• heart attack
  • stroke

More research is needed to determine whether the drug actually contributes to these issues. 

Is Benzofury Addictive?

Researchers have also not yet determined whether benzofury is addictive. However, people who regularly use benzofury may develop symptoms of addiction, including cravings, tolerance, and physical dependence.

Physical dependence means your body starts relying on a drug to function normally. If you stop using it, you may experience withdrawal symptoms. Common withdrawal symptoms associated with benzofury include:

  • mood swings
  • anxiety
  • irritability
  • depression
  • trouble sleeping
  • reduced sex drive
  • loss of appetite
  • psychosis (a temporary loss of connection with reality that may include paranoia, hallucinations, and delusions)
  • poor memory
  • poor attention span

Most of these symptoms will fade within two weeks after your last dose of benzofury. However, psychological symptoms like depression may linger for months, especially if you don’t get professional help.

Benzofury Addiction Treatment

If you or someone you know shows symptoms of benzofury addiction, seek help at a substance abuse treatment program. Available on an inpatient or outpatient basis, these programs offer evidence-based treatments such as:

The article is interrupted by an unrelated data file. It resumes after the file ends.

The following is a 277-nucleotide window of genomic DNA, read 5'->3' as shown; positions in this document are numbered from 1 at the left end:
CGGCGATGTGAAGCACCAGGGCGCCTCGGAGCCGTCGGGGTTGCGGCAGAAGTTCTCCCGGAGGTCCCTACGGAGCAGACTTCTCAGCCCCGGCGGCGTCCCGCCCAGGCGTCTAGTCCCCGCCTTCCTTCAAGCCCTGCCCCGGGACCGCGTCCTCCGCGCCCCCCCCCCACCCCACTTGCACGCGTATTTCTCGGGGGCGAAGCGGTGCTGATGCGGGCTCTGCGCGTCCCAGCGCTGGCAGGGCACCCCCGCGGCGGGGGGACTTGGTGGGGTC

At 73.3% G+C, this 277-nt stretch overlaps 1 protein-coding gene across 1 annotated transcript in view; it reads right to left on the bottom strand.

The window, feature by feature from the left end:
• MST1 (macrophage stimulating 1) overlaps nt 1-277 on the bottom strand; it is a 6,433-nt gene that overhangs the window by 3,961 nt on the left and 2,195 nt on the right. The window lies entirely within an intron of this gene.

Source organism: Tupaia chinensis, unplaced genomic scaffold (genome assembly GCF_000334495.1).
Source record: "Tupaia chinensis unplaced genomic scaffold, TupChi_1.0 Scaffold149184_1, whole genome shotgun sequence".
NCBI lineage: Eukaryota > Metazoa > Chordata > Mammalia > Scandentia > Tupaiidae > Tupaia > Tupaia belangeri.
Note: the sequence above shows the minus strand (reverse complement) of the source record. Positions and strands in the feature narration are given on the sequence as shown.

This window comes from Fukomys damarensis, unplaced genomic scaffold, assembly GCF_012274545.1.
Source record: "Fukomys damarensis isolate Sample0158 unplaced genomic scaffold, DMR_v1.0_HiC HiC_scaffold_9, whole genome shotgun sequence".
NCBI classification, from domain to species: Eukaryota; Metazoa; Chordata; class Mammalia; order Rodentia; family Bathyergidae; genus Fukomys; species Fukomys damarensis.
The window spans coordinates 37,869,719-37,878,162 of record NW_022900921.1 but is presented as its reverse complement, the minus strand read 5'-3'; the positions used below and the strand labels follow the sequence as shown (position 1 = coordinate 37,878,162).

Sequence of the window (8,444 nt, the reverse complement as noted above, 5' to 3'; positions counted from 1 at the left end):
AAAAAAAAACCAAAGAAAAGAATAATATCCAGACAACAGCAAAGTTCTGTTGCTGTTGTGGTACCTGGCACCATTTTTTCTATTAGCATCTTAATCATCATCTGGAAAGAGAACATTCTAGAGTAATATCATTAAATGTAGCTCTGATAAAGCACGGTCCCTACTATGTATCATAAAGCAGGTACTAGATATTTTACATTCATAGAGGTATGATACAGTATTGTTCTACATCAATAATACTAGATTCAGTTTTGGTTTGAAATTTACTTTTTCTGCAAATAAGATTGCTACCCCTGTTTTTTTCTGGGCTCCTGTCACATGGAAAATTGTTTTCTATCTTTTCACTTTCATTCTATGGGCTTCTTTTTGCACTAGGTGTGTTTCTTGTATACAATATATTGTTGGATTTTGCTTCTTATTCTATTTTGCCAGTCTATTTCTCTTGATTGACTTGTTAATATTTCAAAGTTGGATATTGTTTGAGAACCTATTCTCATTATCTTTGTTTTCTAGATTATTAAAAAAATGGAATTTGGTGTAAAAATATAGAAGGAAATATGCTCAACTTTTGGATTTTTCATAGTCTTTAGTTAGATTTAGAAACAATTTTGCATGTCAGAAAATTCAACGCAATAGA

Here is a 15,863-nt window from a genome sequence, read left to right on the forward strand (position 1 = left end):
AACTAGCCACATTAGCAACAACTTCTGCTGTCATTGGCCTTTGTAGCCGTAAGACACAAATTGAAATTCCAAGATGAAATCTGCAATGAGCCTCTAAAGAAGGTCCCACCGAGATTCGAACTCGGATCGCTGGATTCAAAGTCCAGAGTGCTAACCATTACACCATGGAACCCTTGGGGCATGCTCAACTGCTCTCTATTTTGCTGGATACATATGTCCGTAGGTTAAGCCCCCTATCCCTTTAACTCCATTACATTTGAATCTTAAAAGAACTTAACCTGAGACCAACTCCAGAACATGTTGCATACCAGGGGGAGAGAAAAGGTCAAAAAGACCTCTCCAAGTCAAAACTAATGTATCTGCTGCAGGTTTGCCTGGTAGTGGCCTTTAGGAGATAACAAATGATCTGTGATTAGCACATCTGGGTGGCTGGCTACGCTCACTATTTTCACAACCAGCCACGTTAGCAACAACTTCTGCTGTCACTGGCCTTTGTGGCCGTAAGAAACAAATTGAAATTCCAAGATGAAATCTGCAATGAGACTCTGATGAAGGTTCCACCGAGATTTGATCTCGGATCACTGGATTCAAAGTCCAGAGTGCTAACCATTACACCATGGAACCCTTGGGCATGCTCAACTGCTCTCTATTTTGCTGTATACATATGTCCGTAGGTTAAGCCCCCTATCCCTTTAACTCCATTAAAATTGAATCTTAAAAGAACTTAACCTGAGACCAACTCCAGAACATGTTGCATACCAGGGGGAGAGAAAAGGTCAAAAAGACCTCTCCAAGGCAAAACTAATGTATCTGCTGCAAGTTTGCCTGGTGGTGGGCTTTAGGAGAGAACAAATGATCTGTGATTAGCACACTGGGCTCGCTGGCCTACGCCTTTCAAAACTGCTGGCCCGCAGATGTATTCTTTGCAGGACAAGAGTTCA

Medical Detox

During medical detox, a team of doctors will closely monitor your health as you get benzofury out of your system. They may also prescribe medications to ease certain withdrawal symptoms. 

Behavioral Therapy

In behavioral therapy, a mental health professional will help you manage benzofury cravings. You can also learn how to cope with any underlying mental health concerns that may have led you to abuse benzofury in the first place.

Support Groups

When recovering from benzofury addiction, you may feel misunderstood and alone. In a support group, you can share your experiences and coping strategies with other people on the path to recovery.

Aftercare Planning

Before you leave your treatment program, your doctors can help you create an aftercare plan. This plan will include services meant to reduce your risk of relapse, such as ongoing therapy, regular exercise, and assistance with housing, education, or employment. 

To learn more about drug addiction treatment options, please reach out to Northeast Addictions Treatment Center. Our board-certified healthcare providers offer comprehensive, outpatient services to help you or your loved one stay drug-free.

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Sources:

Journal of Applied Toxicology — Benzo fury: A new trend in the drug misuse scene

Journal of Applied Toxicology — Cytotoxic effects of psychotropic benzofuran derivatives, N-methyl-5-(2-aminopropyl)benzofuran and its N-demethylated derivative, on isolated rat hepatocytes

Progress in Neuro-Psychopharmacology & Biological Psychiatry — The effects of benzofury (5-APB) on the dopamine transporter and 5-HT2-dependent vasoconstriction in the rat

Written by
Northeast Addition Editorial Team